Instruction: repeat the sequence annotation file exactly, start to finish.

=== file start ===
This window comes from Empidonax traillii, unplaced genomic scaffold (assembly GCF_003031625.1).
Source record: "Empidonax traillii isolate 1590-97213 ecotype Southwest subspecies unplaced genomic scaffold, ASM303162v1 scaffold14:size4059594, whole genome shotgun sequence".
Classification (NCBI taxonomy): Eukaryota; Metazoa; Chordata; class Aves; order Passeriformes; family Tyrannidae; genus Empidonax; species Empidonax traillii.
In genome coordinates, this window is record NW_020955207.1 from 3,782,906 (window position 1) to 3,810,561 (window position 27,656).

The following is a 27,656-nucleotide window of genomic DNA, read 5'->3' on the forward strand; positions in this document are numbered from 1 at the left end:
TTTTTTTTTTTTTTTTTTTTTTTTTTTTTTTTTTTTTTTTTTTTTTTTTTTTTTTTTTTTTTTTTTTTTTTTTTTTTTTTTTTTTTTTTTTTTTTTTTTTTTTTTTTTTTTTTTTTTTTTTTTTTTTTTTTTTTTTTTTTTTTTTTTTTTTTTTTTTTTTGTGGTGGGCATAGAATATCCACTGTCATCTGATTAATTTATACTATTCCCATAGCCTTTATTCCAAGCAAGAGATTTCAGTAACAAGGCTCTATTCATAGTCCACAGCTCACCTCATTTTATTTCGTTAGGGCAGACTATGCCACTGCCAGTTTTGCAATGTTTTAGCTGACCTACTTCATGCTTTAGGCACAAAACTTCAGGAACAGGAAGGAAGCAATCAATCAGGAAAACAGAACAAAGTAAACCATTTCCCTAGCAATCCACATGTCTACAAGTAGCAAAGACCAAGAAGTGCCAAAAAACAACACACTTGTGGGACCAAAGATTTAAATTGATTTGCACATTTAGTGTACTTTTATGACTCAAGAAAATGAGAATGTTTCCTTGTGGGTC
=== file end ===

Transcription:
This window comes from Empidonax traillii, unplaced genomic scaffold (assembly GCF_003031625.1).
Source record: "Empidonax traillii isolate 1590-97213 ecotype Southwest subspecies unplaced genomic scaffold, ASM303162v1 scaffold14:size4059594, whole genome shotgun sequence".
Classification (NCBI taxonomy): Eukaryota; Metazoa; Chordata; class Aves; order Passeriformes; family Tyrannidae; genus Empidonax; species Empidonax traillii.
In genome coordinates, this window is record NW_020955207.1 from 3,782,906 (window position 1) to 3,810,561 (window position 27,656).

The following is a 27,656-nucleotide window of genomic DNA, read 5'->3' on the forward strand; positions in this document are numbered from 1 at the left end:
TTTTTTTTTTTTTTTTTTTTTTTTTTTTTTTTTTTTTTTTTTTTTTTTTTTTTTTTTTTTTTTTTTTTTTTTTTTTTTTTTTTTTTTTTTTTTTTTTTTTTTTTTTTTTTTTTTTTTTTTTTTTTTTTTTTTTTTTTTTTTTTTTTTTTTTTTTTTTTTTGTGGTGGGCATAGAATATCCACTGTCATCTGATTAATTTATACTATTCCCATAGCCTTTATTCCAAGCAAGAGATTTCAGTAACAAGGCTCTATTCATAGTCCACAGCTCACCTCATTTTATTTCGTTAGGGCAGACTATGCCACTGCCAGTTTTGCAATGTTTTAGCTGACCTACTTCATGCTTTAGGCACAAAACTTCAGGAACAGGAAGGAAGCAATCAATCAGGAAAACAGAACAAAGTAAACCATTTCCCTAGCAATCCACATGTCTACAAGTAGCAAAGACCAAGAAGTGCCAAAAAACAACACACTTGTGGGACCAAAGATTTAAATTGATTTGCACATTTAGTGTACTTTTATGACTCAAGAAAATGAGAATGTTTCCTTGTGGGTC